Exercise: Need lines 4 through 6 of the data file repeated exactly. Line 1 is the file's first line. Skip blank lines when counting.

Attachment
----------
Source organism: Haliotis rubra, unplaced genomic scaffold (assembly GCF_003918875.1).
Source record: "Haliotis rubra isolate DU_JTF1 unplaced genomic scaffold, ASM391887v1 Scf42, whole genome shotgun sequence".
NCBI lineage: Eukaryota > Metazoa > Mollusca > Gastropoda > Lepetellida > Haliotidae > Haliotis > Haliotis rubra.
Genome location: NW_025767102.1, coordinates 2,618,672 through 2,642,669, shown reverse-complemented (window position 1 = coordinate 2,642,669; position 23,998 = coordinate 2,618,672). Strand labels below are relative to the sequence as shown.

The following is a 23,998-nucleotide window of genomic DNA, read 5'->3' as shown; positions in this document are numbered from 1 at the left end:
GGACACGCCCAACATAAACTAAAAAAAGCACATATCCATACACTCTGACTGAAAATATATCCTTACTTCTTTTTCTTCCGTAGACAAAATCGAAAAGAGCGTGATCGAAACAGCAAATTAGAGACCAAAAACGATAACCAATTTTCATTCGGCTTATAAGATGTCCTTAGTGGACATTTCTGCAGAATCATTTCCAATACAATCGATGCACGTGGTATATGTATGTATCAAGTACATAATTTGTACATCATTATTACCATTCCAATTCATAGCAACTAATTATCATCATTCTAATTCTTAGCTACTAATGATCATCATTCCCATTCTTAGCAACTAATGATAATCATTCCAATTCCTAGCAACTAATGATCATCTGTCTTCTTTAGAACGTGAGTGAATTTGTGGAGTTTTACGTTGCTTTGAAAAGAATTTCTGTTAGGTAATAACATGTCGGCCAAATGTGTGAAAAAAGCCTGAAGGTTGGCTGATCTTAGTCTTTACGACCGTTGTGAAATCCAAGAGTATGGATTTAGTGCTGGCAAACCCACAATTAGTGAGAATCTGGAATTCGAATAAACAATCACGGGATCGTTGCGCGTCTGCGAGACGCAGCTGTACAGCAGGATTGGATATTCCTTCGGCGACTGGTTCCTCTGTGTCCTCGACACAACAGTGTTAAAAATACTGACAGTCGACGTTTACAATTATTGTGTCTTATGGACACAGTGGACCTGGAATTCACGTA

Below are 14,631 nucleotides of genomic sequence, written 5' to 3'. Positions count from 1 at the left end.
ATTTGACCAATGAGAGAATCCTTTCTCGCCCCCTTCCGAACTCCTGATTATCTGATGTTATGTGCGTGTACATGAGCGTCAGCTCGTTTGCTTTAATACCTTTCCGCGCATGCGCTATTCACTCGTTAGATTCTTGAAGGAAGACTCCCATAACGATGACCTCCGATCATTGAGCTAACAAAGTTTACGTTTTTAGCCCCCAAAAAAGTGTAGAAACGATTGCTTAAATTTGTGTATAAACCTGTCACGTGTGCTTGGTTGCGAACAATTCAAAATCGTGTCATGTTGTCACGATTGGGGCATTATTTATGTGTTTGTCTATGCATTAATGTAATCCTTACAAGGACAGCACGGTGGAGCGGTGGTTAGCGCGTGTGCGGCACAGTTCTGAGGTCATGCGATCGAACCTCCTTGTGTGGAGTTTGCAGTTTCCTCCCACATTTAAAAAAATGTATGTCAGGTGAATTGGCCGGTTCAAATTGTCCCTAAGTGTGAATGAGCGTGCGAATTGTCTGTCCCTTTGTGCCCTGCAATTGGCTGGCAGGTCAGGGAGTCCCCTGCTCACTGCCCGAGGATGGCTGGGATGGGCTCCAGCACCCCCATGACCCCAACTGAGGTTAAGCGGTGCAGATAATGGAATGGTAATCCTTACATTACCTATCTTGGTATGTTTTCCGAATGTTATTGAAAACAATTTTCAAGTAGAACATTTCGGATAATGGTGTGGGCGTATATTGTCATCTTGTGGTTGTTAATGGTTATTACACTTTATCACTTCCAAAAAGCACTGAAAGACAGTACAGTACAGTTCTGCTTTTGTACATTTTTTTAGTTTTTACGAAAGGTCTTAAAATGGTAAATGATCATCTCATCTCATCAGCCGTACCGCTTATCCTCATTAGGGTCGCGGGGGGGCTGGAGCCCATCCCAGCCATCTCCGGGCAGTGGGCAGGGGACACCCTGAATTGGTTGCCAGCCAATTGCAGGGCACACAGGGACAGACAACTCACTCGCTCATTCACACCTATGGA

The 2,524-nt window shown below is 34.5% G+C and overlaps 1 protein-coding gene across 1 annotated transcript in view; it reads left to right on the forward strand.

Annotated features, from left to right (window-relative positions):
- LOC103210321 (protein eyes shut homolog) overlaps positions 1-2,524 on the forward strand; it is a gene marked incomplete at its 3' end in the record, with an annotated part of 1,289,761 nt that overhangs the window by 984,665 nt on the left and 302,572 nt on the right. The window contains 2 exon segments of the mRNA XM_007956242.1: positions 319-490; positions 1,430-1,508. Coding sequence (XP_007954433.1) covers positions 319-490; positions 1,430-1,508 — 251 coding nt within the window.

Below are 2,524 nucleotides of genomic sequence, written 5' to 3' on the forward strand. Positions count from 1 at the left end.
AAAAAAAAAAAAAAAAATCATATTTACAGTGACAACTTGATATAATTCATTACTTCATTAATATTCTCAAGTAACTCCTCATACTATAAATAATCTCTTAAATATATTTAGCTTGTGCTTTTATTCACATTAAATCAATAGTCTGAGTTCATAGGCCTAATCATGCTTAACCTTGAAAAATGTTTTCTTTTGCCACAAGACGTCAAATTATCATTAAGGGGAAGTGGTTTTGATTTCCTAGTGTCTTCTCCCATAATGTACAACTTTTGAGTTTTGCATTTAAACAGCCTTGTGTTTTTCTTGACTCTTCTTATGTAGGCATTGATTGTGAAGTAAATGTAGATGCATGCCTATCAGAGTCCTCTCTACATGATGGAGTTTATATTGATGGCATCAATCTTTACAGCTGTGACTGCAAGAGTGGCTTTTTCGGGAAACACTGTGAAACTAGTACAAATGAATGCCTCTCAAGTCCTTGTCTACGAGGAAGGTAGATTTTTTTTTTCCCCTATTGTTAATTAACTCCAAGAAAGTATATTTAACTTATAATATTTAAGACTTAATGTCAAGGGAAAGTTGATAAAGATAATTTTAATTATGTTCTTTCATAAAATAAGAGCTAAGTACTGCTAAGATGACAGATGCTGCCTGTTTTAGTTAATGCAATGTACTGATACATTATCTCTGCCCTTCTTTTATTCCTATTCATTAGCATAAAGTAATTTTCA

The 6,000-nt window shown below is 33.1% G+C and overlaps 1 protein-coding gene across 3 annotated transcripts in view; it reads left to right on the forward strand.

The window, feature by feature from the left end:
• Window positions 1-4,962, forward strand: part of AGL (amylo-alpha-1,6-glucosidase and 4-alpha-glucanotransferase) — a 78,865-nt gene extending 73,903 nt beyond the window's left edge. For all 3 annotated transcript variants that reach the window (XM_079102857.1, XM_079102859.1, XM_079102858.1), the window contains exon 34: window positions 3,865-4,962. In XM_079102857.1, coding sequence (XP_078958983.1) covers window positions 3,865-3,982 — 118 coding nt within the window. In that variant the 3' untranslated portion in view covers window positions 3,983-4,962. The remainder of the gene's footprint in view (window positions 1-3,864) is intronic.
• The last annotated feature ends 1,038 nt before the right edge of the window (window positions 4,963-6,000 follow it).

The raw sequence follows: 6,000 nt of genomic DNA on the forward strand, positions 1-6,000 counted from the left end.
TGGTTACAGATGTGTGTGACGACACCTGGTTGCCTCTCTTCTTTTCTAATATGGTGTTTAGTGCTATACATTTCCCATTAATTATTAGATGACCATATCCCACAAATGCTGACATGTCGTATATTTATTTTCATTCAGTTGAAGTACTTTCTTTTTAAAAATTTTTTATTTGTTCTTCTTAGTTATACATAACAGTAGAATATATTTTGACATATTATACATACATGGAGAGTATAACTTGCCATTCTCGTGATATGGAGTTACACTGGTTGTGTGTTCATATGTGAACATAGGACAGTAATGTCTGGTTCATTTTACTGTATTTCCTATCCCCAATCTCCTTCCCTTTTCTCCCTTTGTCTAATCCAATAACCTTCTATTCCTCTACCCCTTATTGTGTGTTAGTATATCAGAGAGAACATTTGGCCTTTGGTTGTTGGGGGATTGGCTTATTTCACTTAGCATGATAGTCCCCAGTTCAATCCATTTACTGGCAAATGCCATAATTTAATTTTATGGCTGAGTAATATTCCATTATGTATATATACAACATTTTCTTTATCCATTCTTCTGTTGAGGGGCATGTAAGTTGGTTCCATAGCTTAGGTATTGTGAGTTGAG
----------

Genome location: NW_025767102.1, coordinates 2,618,672 through 2,642,669, shown reverse-complemented (window position 1 = coordinate 2,642,669; position 23,998 = coordinate 2,618,672). Strand labels below are relative to the sequence as shown.

The following is a 23,998-nucleotide window of genomic DNA, read 5'->3' as shown; positions in this document are numbered from 1 at the left end:
GGACACGCCCAACATAAACTAAAAAAAGCACATATCCATACACTCTGACTGAAAATATATCCTTACTTCTTTTTCTTCCGTAGACAAAATCGAAAAGAGCGTGATCGAAACAGCAAATTAGAGACCAAAAACGATAACCAATTTTCATTCGGCTTATAAGATGTCCTTAGTGGACATTTCTGCAGAATCATTTCCAATACAATCGATGCACGTGGTATATGTATGTATCAAGTACATAATTTGTACATCATTATTACCATTCCAATTCATAGCAACTAATTATCATCATTCTAATTCTTAGCTACTAATGATCATCATTCCCATTCTTAGCAACTAATGATAATCATTCCAATTCCTAGCAACTAATGATCATCTGTCTTCTTTAGAACGTGAGTGAATTTGTGGAGTTTTACGTTGCTTTGAAAAGAATTTCTGTTAGGTAATAACATGTCGGCCAAATGTGTGAAAAAAGCCTGAAGGTTGGCTGATCTTAGTCTTTACGACCGTTGTGAAATCCAAGAGTATGGATTTAGTGCTGGCAAACCCACAATTAGTGAGAATCTGGAATTCGAATAAACAATCACGGGATCGTTGCGCGTCTGCGAGACGCAGCTGTACAGCAGGATTGGATATTCCTTCGGCGACTGGTTCCTCTGTGTCCTCGACACAACAGTGTTAAAAATACTGACAGTCGACGTTTACAATTATTGTGTCTTATGGACACAGTGGACCTGGAATTCACGTA